Number of Resident Migrants in Portugal Surges by 130%, Surpassing 1 Million in 2023

Over one million foreigners lived in Portugal in 2023, as revealed by the Portuguese Agency for Integration, Migration and Asylum (AIMA).

– Advertisement –

Such a figure – the highest ever recorded – represents a 130 per cent increase compared to 2022, Schengen.News reports.

Referring to the AIMA’s preliminary data, Diario de Noticias reports that 392,000 more people received residence permits in 2023 compared to the previous year.

Foreign Population in Portugal Nearly Doubled in 5 Last Years

As further revealed, at the end of 2018, there were less than 480,000 foreigners in Portugal. In 2022, the number of immigrants went up to 800,000 and surpassed the one million figure.

Although data is preliminary, it indicates that the immigrant population in Portugal almost doubled in the last five years.

Immigrants make up about ten per cent of Portugal’s population and come from all over the world. More specifically, 182,000 come from European Union countries, while 858,000 come from other parts of the world, with a significant number from Portuguese-speaking countries.

In 2022, the Brazilian community emerged as the most represented foreign nationality in Portugal, making up 30 per cent of the total immigrant population.

Migrant Labour Serves To Strengthen the Country’s Economy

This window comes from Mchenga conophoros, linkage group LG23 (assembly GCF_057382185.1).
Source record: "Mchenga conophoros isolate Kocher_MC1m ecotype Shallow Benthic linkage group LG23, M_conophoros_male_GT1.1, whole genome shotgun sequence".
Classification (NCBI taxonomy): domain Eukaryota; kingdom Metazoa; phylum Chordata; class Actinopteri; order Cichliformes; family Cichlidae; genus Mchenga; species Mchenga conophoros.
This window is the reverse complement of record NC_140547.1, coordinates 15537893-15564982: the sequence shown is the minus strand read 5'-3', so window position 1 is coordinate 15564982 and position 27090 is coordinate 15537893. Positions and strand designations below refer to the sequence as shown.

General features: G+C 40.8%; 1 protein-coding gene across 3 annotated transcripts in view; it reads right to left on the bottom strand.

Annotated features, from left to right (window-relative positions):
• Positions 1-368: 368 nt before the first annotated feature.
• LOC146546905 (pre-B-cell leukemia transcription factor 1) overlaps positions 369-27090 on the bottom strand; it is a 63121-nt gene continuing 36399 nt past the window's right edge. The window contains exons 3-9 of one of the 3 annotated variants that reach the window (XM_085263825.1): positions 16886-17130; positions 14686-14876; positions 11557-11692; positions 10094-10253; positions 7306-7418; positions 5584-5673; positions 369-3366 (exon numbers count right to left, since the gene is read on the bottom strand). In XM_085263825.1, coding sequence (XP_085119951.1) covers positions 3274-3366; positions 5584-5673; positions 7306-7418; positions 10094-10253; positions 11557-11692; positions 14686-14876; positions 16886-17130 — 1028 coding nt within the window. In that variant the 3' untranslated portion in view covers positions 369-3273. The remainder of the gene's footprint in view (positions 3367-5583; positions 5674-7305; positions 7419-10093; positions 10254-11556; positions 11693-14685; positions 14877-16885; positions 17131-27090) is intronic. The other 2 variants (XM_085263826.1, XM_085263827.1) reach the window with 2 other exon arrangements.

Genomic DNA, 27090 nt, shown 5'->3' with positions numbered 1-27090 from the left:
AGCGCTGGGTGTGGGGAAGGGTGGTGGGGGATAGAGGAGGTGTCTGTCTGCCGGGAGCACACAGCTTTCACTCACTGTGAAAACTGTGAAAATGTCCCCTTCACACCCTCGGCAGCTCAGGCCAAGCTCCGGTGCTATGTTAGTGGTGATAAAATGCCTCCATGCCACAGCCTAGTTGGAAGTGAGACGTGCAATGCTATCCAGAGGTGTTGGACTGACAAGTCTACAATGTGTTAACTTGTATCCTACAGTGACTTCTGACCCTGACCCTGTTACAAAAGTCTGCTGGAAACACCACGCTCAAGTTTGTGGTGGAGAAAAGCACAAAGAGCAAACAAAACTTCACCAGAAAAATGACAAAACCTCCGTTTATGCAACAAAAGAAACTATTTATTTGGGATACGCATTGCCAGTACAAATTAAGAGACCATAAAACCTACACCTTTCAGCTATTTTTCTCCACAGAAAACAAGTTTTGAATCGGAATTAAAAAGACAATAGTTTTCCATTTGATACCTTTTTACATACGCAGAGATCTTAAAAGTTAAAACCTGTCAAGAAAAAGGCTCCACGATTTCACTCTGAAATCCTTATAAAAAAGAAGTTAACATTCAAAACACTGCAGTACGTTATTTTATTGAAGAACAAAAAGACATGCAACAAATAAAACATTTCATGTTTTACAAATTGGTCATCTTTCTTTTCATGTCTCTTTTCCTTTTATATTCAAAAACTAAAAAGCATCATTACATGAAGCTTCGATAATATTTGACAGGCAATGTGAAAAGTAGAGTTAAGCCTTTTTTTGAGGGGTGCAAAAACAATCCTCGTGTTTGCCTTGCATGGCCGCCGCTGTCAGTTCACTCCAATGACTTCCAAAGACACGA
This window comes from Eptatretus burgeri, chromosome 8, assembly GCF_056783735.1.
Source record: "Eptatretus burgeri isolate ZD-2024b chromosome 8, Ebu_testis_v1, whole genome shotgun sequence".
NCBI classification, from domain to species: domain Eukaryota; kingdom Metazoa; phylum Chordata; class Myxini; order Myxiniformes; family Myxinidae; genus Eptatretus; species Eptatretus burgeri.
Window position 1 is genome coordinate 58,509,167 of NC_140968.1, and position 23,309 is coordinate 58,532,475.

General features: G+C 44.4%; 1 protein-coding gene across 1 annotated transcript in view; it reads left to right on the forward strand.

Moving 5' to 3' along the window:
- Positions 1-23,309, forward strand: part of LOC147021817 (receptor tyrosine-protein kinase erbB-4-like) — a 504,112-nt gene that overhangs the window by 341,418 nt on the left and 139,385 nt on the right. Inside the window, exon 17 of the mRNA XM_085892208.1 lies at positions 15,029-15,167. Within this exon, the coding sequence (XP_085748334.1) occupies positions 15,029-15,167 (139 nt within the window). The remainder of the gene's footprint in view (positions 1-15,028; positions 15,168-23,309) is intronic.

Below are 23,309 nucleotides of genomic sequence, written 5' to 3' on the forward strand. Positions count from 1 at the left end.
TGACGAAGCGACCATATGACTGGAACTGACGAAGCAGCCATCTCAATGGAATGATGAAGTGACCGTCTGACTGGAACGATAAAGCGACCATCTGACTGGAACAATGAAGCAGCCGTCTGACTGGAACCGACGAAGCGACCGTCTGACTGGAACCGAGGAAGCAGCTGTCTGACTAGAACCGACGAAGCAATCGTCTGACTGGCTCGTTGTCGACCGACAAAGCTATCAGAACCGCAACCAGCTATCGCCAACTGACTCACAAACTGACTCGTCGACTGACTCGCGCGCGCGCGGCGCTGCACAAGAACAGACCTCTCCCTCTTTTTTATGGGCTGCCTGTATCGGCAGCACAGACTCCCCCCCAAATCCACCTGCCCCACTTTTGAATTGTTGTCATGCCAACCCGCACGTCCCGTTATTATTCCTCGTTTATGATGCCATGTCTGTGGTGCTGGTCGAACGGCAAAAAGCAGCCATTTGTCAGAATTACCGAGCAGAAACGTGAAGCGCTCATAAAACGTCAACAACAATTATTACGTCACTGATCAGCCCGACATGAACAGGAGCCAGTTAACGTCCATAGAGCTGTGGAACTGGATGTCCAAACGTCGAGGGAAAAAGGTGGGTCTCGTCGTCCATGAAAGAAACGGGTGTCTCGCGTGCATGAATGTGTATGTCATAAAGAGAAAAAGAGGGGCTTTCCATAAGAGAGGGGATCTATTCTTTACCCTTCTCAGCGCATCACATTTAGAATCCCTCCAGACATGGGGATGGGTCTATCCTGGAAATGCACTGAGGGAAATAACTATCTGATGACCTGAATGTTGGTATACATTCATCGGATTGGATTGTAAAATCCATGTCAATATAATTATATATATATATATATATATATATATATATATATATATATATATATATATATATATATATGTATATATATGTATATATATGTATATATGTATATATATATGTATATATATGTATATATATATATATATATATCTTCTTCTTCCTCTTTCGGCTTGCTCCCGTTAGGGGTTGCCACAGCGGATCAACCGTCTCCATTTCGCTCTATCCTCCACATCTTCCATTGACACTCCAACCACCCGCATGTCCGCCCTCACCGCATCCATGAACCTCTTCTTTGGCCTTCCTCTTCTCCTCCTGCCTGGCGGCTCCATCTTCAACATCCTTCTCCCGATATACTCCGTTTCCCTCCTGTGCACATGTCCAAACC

As further reported by the Diario de Noticias, the arrival of immigrants has a significant impact on Portugal’s economy. According to official data, 800,000 immigrants contributed over one billion euros to Social Security in 2022.

Immigrants received nearly €257 million in social benefits, resulting in a positive balance of their contributions totalling €1.6 billion.

Portugal Announces Stricter Migration Regulations

While the statistics indicate an increasing number of immigrant populations, the new Portuguese government is planning to introduce stricter migration regulations for all non-EU nationals.

More specifically, Portugal aims to limit the number of migrants by tightening its existing regulations in accordance with its new Action Plan for Migration.

This means that migrants who want to reach Portugal in the future will have to secure a job, sign a contract, and then enter the country.

As the Portuguese authorities recently announced, one of the changes will require non-EU citizens to secure an employment contract before immigration to Portugal.

This means that foreigners who intend to move to Portugal in the future will need to obtain a job and sign a contract before entering the country.

As revealed on the official website of the Portuguese Government, the Action Plan contains four main goals: regulated immigration, attracting foreign talent, human integration that works, and institutional reorganisation.